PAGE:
The May 2022 Cambridge election count at the University Sports Centre. Picture: Keith Heppell
The May 2022 Cambridge election count at the University Sports Centre. Picture: Keith Heppell

The full list of valid IDs for voting

The following photo ID will be accepted in polling stations:

  • a passport issued by the UK, any of the Channel Islands, the Isle of Man, a British Overseas Territory, a state of the European Economic Area (EEA), or a Commonwealth Country
  • a driving licence issued by the UK, any of the Channel Islands, the Isle of Man or and EEA state
  • a biometric immigration document
  • an identity card bearing the Proof of Age Standards Scheme hologram (a PASS card)
  • a Ministry of Defence Form 90 (Defence Identity Card)
  • a Blue Badge
  • a national identity card issued by an EEA state
  • an Older Person's Bus Pass
  • a Disabled Person's Bus Pass
  • an Oyster 60+ Card
  • a Freedom Pass
  • issued in Scotland:
  • a National Entitlement Card
  • issued in Wales:
  • a 60 and Over Concessionary Travel Card
  • a Disabled Person's Concessionary Travel Card
  • issued in Northern Ireland:
  • a Senior SmartPass
  • a Registered Blind SmartPass or Blind Persons SmartPass
  • a War Disablement SmartPass
  • a 60+ SmartPass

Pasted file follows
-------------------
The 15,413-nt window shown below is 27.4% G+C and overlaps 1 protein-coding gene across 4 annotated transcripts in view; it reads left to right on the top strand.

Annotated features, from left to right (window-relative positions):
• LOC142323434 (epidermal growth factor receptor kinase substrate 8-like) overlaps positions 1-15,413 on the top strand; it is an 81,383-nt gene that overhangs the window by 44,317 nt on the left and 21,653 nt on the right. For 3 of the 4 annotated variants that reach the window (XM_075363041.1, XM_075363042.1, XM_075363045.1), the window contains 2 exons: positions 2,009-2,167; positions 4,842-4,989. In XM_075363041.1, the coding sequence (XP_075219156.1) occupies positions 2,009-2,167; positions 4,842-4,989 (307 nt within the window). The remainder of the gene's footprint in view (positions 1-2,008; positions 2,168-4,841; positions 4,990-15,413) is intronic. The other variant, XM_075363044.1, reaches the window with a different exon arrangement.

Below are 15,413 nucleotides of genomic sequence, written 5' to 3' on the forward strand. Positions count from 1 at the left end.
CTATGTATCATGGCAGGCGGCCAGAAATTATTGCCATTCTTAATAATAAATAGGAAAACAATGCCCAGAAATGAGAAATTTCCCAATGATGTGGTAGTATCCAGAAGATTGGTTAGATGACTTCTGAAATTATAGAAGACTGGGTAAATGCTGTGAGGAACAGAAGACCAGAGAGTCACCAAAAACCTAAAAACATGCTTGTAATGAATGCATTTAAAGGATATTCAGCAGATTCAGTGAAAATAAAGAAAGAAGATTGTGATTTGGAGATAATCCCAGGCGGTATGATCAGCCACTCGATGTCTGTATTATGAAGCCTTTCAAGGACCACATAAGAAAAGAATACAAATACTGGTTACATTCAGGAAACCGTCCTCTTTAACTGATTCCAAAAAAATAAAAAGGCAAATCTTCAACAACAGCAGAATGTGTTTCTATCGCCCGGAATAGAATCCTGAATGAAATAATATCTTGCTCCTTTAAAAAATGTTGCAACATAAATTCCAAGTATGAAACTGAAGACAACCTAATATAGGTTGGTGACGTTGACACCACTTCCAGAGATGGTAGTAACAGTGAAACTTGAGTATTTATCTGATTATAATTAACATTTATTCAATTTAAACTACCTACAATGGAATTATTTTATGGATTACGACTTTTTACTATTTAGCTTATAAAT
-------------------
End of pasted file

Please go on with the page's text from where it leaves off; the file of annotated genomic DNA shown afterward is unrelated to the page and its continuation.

• a Half Fare SmartPass
  • an Electoral Identity Card
  • document issued by an Electoral Registration Officer:
  • a voter authority certificate
  • an anonymous elector’s document

What happens if I don’t have a valid ID when I turn up to vote?

If you cannot provide acceptable photo ID, you will be advised to leave the polling station and to return with one of the acceptable forms of ID before a ballot paper can be issued to you. The decision of the presiding officer in the polling station will be final.

Can I use old ID or a photograph of ID?

Expired documents will be accepted if the photograph on the document still resembles you.

Photocopies or copies of images on mobile phones or other electronic devices will not be accepted due to the risk that they could have been tampered with by photo-editing software.

What if my name has changed?

If your name has changed - for example, through marriage or deed poll - meaning that your ID has a different name to the electoral register, you may be asked to provide additional supporting documents at the polling station, such as an original marriage or civil partnership certificate that provides evidence of the name change.

If the spelling of your name is different or an alternative spelling is present to the one on the electoral register, it will be at the discretion of the presiding officer at the polling station whether they will accept the form of ID or not.

How to register to vote

Anyone wishing to vote in the elections on May 4 who is not already registered to vote can do so online up until 11.59pm on Monday, April 17.

To register, people need to visit www.gov.uk/register-to-vote with their National Insurance number to hand. The process should only take a few minutes.

Residents already on the electoral register do not need to take any action,and should receive a poll card at the end of March.

Residents aged 18 or over on polling day can vote in these elections if they are a British, Irish, qualifying Commonwealth or European Union citizen, and have registered to vote in Cambridge. EU citizens can still register and vote even though the UK has left the EU.